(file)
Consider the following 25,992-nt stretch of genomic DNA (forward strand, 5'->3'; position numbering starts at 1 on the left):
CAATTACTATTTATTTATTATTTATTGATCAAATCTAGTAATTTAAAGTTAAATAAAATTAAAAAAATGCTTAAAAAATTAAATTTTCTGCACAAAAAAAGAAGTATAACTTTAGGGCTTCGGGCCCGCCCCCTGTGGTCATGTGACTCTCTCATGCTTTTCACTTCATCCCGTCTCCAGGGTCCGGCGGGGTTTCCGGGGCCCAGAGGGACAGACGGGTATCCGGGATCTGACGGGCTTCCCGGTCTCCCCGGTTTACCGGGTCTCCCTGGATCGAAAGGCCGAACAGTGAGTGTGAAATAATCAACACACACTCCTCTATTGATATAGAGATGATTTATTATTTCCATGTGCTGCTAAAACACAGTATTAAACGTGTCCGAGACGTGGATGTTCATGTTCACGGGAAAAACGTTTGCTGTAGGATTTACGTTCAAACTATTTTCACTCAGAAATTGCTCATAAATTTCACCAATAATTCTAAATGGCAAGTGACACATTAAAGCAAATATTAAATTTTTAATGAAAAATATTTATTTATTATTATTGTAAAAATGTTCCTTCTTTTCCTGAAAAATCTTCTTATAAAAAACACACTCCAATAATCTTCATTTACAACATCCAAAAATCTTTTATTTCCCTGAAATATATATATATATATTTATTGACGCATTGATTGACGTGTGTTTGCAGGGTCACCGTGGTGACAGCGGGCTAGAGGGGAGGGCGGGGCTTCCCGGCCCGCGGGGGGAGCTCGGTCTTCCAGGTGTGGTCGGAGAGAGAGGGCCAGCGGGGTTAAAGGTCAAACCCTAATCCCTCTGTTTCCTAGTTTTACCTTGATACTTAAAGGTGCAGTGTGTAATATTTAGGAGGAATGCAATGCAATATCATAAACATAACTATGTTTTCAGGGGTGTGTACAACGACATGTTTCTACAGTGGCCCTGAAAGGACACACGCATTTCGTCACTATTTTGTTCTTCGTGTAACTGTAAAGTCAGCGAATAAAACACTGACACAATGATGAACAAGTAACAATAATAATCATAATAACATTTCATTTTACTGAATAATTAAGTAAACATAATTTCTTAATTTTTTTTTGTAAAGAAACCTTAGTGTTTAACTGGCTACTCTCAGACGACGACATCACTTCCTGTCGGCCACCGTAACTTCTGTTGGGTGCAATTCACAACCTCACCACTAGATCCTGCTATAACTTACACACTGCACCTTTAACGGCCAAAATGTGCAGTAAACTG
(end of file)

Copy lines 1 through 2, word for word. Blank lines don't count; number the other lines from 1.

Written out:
Consider the following 25,992-nt stretch of genomic DNA (forward strand, 5'->3'; position numbering starts at 1 on the left):
CAATTACTATTTATTTATTATTTATTGATCAAATCTAGTAATTTAAAGTTAAATAAAATTAAAAAAATGCTTAAAAAATTAAATTTTCTGCACAAAAAAAGAAGTATAACTTTAGGGCTTCGGGCCCGCCCCCTGTGGTCATGTGACTCTCTCATGCTTTTCACTTCATCCCGTCTCCAGGGTCCGGCGGGGTTTCCGGGGCCCAGAGGGACAGACGGGTATCCGGGATCTGACGGGCTTCCCGGTCTCCCCGGTTTACCGGGTCTCCCTGGATCGAAAGGCCGAACAGTGAGTGTGAAATAATCAACACACACTCCTCTATTGATATAGAGATGATTTATTATTTCCATGTGCTGCTAAAACACAGTATTAAACGTGTCCGAGACGTGGATGTTCATGTTCACGGGAAAAACGTTTGCTGTAGGATTTACGTTCAAACTATTTTCACTCAGAAATTGCTCATAAATTTCACCAATAATTCTAAATGGCAAGTGACACATTAAAGCAAATATTAAATTTTTAATGAAAAATATTTATTTATTATTATTGTAAAAATGTTCCTTCTTTTCCTGAAAAATCTTCTTATAAAAAACACACTCCAATAATCTTCATTTACAACATCCAAAAATCTTTTATTTCCCTGAAATATATATATATATATTTATTGACGCATTGATTGACGTGTGTTTGCAGGGTCACCGTGGTGACAGCGGGCTAGAGGGGAGGGCGGGGCTTCCCGGCCCGCGGGGGGAGCTCGGTCTTCCAGGTGTGGTCGGAGAGAGAGGGCCAGCGGGGTTAAAGGTCAAACCCTAATCCCTCTGTTTCCTAGTTTTACCTTGATACTTAAAGGTGCAGTGTGTAATATTTAGGAGGAATGCAATGCAATATCATAAACATAACTATGTTTTCAGGGGTGTGTACAACGACATGTTTCTACAGTGGCCCTGAAAGGACACACGCATTTCGTCACTATTTTGTTCTTCGTGTAACTGTAAAGTCAGCGAATAAAACACTGACACAATGATGAACAAGTAACAATAATAATCATAATAACATTTCATTTTACTGAATAATTAAGTAAACATAATTTCTTAATTTTTTTTTGTAAAGAAACCTTAGTGTTTAACTGGCTACTCTCAGACGACGACATCACTTCCTGTCGGCCACCGTAACTTCTGTTGGGTGCAATTCACAACCTCACCACTAGATCCTGCTATAACTTACACACTGCACCTTTAACGGCCAAAATGTGCAGTAAACTG